At this week’s Masters, players will be faced with a number of lengthy shots into firm, undulating greens. Think of the tee shot from the back tee on the 240-yard, par-3 fourth. Or the second shots for some competitors into any of Augusta National’s four par 5s. These shots require two things that are seemingly at odds with each other: They need to be hit long and with sufficient height to quickly stop on the green. Enter high-lofted fairway woods and hybrids.
At last year’s Masters there were 44 5-woods, 7-woods or hybrids with 22 degrees of loft or more in a field of 87 players. That’s slightly higher than 50 percent of the field on average. Compare that to this year’s Players Championship (chosen because it has a full field of players that regularly play the PGA Tour) where on average it was just over 40 percent and you get the idea. Masters competitors look to these high-lofted clubs as a viable option for Masters week.
Not that all these players put high-lofted clubs in play that week. Matthew Fitzpatrick’s Ping G400 7-wood is a fixture in his bag. Same with Rickie Fowler and his Cobra King F9 5-wood. For others, it’s mostly a one-week, course-specific change. Xander Schauffele, Charl Schwartzel and Tyrrell Hatton, for instance, were among the players adding 5-woods at last year’s Masters.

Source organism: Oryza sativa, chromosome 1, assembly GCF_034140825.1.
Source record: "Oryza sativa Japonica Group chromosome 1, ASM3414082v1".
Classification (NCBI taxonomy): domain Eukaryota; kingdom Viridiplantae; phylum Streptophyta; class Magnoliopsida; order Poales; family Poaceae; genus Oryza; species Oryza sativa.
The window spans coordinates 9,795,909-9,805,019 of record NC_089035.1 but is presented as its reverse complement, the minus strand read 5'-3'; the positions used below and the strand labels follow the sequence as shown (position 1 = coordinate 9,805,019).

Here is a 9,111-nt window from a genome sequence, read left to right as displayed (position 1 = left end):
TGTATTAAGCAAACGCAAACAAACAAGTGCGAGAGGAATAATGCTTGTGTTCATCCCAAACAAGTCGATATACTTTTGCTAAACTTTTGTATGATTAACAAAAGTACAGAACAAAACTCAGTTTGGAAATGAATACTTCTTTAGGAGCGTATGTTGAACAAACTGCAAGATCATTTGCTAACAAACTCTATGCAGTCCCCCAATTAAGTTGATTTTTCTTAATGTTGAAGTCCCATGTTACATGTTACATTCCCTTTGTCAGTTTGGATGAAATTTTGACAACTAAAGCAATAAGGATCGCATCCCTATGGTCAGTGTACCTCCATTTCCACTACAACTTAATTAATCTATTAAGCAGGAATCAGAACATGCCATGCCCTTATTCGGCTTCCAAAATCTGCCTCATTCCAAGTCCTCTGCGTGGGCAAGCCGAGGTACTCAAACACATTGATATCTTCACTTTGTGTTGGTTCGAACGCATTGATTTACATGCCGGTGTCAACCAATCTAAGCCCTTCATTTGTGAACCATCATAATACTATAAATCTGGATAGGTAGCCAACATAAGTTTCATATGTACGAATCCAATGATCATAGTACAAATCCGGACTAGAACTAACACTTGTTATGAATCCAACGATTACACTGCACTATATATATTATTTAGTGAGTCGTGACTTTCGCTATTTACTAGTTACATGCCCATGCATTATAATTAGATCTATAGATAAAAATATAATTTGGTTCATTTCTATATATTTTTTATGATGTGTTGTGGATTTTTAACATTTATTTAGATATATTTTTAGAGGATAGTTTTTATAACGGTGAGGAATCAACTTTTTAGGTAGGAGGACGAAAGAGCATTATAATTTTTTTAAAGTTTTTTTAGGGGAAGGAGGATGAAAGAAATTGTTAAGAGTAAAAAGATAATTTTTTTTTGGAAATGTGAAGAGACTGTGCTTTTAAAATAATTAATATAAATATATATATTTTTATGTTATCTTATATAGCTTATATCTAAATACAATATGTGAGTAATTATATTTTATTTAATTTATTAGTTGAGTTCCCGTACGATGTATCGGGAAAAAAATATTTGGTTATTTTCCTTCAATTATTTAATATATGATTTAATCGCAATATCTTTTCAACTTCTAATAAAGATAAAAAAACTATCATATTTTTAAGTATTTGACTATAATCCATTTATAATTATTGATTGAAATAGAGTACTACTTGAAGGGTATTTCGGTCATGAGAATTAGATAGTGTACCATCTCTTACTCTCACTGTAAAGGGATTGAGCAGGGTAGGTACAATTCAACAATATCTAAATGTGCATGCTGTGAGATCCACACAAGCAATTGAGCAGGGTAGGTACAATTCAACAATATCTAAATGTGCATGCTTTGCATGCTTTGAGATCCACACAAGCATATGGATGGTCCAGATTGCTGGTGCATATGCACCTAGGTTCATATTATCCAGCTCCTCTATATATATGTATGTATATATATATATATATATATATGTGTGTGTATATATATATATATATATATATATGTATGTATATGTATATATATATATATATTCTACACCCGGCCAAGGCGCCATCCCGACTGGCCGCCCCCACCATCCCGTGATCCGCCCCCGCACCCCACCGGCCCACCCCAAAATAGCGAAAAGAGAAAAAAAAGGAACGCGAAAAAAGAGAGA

The takeaway for everyday players is they should seriously consider such clubs. Average golfers might have difficulty getting a 3-wood in the air, and a long iron is almost a non-starter for most. Putting a high-lofted fairway wood or a hybrid in the bag can prove to be a valuable asset not just to move the ball down the fairway, but to land—and hold—it on the green.
Who knows, perhaps you’ll even duplicate that little shot Gene Sarazen hit at the 1935 Masters for a double eagle. Yes, it was struck with a 4-wood, but the loft on that club was 18.75 degrees—that would be a weak 5-wood today.
Nearly 85 years ago even The Squire knew the value of high loft at the Masters.